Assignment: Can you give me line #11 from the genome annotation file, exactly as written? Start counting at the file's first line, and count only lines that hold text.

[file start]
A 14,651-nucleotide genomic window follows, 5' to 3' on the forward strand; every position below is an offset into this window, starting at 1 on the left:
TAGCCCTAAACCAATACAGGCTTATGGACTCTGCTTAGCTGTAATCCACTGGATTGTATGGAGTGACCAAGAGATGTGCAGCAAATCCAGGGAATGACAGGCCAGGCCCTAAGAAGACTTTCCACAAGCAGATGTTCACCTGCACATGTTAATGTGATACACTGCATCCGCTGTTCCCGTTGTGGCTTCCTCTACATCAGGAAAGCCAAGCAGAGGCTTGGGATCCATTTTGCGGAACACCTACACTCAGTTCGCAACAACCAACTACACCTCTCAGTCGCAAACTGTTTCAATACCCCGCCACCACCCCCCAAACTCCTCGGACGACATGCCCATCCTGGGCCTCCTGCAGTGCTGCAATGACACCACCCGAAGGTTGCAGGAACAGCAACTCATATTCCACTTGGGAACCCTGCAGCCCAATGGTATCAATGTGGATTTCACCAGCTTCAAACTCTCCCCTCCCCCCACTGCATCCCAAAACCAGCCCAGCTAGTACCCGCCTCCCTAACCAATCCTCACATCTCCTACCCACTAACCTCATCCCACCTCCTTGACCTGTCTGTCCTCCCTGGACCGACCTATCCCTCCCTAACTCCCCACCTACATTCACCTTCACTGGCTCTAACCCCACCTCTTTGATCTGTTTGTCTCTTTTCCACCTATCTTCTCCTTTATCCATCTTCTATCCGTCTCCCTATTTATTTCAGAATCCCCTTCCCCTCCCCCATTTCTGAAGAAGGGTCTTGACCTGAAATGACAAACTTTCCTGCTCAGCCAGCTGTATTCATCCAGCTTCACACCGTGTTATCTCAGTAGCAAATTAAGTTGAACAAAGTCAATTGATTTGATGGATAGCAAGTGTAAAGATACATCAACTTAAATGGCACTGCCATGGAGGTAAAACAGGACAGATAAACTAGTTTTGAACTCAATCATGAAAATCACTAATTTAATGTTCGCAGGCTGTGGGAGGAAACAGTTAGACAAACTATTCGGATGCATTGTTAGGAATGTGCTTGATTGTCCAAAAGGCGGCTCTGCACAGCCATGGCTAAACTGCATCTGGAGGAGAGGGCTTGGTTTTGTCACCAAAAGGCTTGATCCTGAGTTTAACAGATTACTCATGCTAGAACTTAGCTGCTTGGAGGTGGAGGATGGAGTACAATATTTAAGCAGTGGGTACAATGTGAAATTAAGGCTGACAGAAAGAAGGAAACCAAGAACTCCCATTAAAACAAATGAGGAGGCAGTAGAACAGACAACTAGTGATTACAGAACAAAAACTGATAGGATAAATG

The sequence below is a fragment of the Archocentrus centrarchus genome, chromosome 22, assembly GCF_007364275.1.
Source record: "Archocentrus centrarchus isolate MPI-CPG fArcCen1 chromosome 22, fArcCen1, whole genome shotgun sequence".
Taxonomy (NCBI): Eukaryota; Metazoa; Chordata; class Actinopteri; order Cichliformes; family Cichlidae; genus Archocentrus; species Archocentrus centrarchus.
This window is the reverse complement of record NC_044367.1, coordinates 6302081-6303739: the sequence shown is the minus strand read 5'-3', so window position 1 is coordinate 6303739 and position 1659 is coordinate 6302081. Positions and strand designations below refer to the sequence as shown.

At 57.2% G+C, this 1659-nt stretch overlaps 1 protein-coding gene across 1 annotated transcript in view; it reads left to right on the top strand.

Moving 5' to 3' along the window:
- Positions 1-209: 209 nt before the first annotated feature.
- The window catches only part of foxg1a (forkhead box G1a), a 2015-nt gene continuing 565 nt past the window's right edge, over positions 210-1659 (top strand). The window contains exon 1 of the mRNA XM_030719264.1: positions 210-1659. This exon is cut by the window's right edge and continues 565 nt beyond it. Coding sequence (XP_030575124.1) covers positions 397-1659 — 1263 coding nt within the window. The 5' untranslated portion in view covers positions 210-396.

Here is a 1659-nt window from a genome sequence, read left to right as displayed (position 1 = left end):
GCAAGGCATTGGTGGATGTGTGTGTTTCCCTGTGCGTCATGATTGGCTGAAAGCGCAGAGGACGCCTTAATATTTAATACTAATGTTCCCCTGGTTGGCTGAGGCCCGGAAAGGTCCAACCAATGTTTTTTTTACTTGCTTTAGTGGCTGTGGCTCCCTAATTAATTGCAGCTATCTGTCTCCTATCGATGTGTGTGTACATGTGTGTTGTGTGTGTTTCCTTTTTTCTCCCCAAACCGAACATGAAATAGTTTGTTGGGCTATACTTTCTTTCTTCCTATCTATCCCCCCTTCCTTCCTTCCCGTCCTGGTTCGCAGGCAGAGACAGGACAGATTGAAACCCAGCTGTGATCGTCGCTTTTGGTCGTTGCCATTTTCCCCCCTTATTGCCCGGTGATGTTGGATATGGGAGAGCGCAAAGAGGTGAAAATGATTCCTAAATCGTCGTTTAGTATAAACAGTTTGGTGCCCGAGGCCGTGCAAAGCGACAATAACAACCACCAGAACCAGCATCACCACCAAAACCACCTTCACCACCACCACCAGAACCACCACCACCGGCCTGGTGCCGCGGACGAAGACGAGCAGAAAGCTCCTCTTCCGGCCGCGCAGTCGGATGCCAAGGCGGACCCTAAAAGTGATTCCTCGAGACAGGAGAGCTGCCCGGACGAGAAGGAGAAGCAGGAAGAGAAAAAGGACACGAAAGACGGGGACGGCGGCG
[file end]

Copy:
Here is a 1659-nt window from a genome sequence, read left to right as displayed (position 1 = left end):